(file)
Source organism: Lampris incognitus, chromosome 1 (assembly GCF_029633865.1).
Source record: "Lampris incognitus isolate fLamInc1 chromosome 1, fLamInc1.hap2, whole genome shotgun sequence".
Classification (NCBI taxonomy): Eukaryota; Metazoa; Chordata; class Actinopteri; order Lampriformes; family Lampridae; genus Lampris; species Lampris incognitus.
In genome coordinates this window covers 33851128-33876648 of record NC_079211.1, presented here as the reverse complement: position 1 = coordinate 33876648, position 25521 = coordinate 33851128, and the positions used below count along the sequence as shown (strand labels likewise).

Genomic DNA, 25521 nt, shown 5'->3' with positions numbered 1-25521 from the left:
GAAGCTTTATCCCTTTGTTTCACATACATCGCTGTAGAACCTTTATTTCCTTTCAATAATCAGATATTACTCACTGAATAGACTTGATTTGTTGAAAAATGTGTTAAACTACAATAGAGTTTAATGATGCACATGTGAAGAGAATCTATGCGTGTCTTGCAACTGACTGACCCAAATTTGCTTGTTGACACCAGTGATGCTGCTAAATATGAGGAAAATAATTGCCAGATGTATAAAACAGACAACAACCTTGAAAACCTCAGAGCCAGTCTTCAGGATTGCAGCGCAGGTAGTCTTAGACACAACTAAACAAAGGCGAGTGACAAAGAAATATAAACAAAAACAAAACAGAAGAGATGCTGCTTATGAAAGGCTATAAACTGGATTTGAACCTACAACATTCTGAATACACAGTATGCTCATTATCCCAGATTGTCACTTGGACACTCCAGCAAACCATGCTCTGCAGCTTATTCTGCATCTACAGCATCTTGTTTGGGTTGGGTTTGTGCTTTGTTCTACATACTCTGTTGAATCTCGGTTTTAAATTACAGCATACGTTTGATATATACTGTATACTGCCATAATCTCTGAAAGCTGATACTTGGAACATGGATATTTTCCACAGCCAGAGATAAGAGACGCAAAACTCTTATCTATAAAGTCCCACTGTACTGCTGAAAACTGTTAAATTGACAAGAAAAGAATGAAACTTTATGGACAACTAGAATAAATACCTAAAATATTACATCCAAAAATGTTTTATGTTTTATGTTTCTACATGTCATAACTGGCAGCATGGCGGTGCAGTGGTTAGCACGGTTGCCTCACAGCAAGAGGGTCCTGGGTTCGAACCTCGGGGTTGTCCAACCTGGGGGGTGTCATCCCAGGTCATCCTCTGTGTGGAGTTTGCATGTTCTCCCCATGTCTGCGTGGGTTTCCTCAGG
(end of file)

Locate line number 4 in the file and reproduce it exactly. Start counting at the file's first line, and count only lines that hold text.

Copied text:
In genome coordinates this window covers 33851128-33876648 of record NC_079211.1, presented here as the reverse complement: position 1 = coordinate 33876648, position 25521 = coordinate 33851128, and the positions used below count along the sequence as shown (strand labels likewise).